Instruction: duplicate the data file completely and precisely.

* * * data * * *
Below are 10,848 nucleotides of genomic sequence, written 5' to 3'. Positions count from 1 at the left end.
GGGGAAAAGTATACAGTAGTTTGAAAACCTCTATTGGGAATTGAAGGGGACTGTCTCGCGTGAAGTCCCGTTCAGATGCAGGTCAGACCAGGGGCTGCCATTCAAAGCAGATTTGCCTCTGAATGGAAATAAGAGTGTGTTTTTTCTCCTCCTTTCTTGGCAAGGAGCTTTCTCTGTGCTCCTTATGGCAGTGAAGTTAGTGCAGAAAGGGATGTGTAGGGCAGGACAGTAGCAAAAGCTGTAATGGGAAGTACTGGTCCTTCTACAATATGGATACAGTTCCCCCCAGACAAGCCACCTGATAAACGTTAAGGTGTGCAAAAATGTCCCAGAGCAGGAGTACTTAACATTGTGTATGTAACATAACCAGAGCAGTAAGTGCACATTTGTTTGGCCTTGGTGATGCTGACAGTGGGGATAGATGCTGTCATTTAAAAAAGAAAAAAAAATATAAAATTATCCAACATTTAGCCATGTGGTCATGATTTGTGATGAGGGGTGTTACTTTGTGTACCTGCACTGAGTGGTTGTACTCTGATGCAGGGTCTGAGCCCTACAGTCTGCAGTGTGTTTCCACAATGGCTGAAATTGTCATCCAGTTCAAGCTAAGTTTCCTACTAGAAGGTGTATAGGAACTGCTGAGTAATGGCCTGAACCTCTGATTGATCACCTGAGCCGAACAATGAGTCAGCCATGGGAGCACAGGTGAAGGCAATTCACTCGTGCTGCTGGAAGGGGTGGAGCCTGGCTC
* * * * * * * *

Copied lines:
Below are 10,848 nucleotides of genomic sequence, written 5' to 3'. Positions count from 1 at the left end.
GGGGAAAAGTATACAGTAGTTTGAAAACCTCTATTGGGAATTGAAGGGGACTGTCTCGCGTGAAGTCCCGTTCAGATGCAGGTCAGACCAGGGGCTGCCATTCAAAGCAGATTTGCCTCTGAATGGAAATAAGAGTGTGTTTTTTCTCCTCCTTTCTTGGCAAGGAGCTTTCTCTGTGCTCCTTATGGCAGTGAAGTTAGTGCAGAAAGGGATGTGTAGGGCAGGACAGTAGCAAAAGCTGTAATGGGAAGTACTGGTCCTTCTACAATATGGATACAGTTCCCCCCAGACAAGCCACCTGATAAACGTTAAGGTGTGCAAAAATGTCCCAGAGCAGGAGTACTTAACATTGTGTATGTAACATAACCAGAGCAGTAAGTGCACATTTGTTTGGCCTTGGTGATGCTGACAGTGGGGATAGATGCTGTCATTTAAAAAAGAAAAAAAAATATAAAATTATCCAACATTTAGCCATGTGGTCATGATTTGTGATGAGGGGTGTTACTTTGTGTACCTGCACTGAGTGGTTGTACTCTGATGCAGGGTCTGAGCCCTACAGTCTGCAGTGTGTTTCCACAATGGCTGAAATTGTCATCCAGTTCAAGCTAAGTTTCCTACTAGAAGGTGTATAGGAACTGCTGAGTAATGGCCTGAACCTCTGATTGATCACCTGAGCCGAACAATGAGTCAGCCATGGGAGCACAGGTGAAGGCAATTCACTCGTGCTGCTGGAAGGGGTGGAGCCTGGCTC